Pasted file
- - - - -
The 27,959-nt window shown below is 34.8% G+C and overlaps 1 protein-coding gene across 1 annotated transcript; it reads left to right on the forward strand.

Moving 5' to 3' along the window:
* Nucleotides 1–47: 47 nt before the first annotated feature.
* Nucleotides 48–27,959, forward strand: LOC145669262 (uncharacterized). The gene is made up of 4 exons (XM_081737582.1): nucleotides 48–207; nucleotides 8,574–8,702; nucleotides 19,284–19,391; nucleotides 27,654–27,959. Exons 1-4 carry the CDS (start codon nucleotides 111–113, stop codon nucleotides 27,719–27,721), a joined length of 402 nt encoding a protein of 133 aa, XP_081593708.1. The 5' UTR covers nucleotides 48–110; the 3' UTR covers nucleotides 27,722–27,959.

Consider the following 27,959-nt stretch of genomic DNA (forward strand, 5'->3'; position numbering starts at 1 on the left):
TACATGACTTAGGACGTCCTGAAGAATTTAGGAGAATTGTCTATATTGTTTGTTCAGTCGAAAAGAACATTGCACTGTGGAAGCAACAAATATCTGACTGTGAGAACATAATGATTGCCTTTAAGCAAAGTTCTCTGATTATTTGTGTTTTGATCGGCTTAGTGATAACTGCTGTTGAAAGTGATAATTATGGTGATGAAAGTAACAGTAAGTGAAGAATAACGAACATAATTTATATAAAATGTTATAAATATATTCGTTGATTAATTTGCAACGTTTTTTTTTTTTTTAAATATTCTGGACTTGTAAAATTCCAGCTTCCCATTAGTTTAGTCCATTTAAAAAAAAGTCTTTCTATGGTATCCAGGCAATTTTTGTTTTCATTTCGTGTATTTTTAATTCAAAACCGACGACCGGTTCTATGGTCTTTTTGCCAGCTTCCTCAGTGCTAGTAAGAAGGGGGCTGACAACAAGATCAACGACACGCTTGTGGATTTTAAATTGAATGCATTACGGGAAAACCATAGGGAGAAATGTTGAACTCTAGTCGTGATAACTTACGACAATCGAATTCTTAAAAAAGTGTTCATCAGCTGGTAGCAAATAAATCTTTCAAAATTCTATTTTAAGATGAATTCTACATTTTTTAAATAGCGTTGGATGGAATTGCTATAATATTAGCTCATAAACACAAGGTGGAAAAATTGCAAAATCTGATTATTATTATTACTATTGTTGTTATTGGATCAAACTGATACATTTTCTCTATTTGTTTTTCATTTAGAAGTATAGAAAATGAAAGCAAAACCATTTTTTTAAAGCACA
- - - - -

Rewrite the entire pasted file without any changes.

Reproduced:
The 27,959-nt window shown below is 34.8% G+C and overlaps 1 protein-coding gene across 1 annotated transcript; it reads left to right on the forward strand.

Moving 5' to 3' along the window:
* Nucleotides 1–47: 47 nt before the first annotated feature.
* Nucleotides 48–27,959, forward strand: LOC145669262 (uncharacterized). The gene is made up of 4 exons (XM_081737582.1): nucleotides 48–207; nucleotides 8,574–8,702; nucleotides 19,284–19,391; nucleotides 27,654–27,959. Exons 1-4 carry the CDS (start codon nucleotides 111–113, stop codon nucleotides 27,719–27,721), a joined length of 402 nt encoding a protein of 133 aa, XP_081593708.1. The 5' UTR covers nucleotides 48–110; the 3' UTR covers nucleotides 27,722–27,959.

Consider the following 27,959-nt stretch of genomic DNA (forward strand, 5'->3'; position numbering starts at 1 on the left):
TACATGACTTAGGACGTCCTGAAGAATTTAGGAGAATTGTCTATATTGTTTGTTCAGTCGAAAAGAACATTGCACTGTGGAAGCAACAAATATCTGACTGTGAGAACATAATGATTGCCTTTAAGCAAAGTTCTCTGATTATTTGTGTTTTGATCGGCTTAGTGATAACTGCTGTTGAAAGTGATAATTATGGTGATGAAAGTAACAGTAAGTGAAGAATAACGAACATAATTTATATAAAATGTTATAAATATATTCGTTGATTAATTTGCAACGTTTTTTTTTTTTTTAAATATTCTGGACTTGTAAAATTCCAGCTTCCCATTAGTTTAGTCCATTTAAAAAAAAGTCTTTCTATGGTATCCAGGCAATTTTTGTTTTCATTTCGTGTATTTTTAATTCAAAACCGACGACCGGTTCTATGGTCTTTTTGCCAGCTTCCTCAGTGCTAGTAAGAAGGGGGCTGACAACAAGATCAACGACACGCTTGTGGATTTTAAATTGAATGCATTACGGGAAAACCATAGGGAGAAATGTTGAACTCTAGTCGTGATAACTTACGACAATCGAATTCTTAAAAAAGTGTTCATCAGCTGGTAGCAAATAAATCTTTCAAAATTCTATTTTAAGATGAATTCTACATTTTTTAAATAGCGTTGGATGGAATTGCTATAATATTAGCTCATAAACACAAGGTGGAAAAATTGCAAAATCTGATTATTATTATTACTATTGTTGTTATTGGATCAAACTGATACATTTTCTCTATTTGTTTTTCATTTAGAAGTATAGAAAATGAAAGCAAAACCATTTTTTTAAAGCACA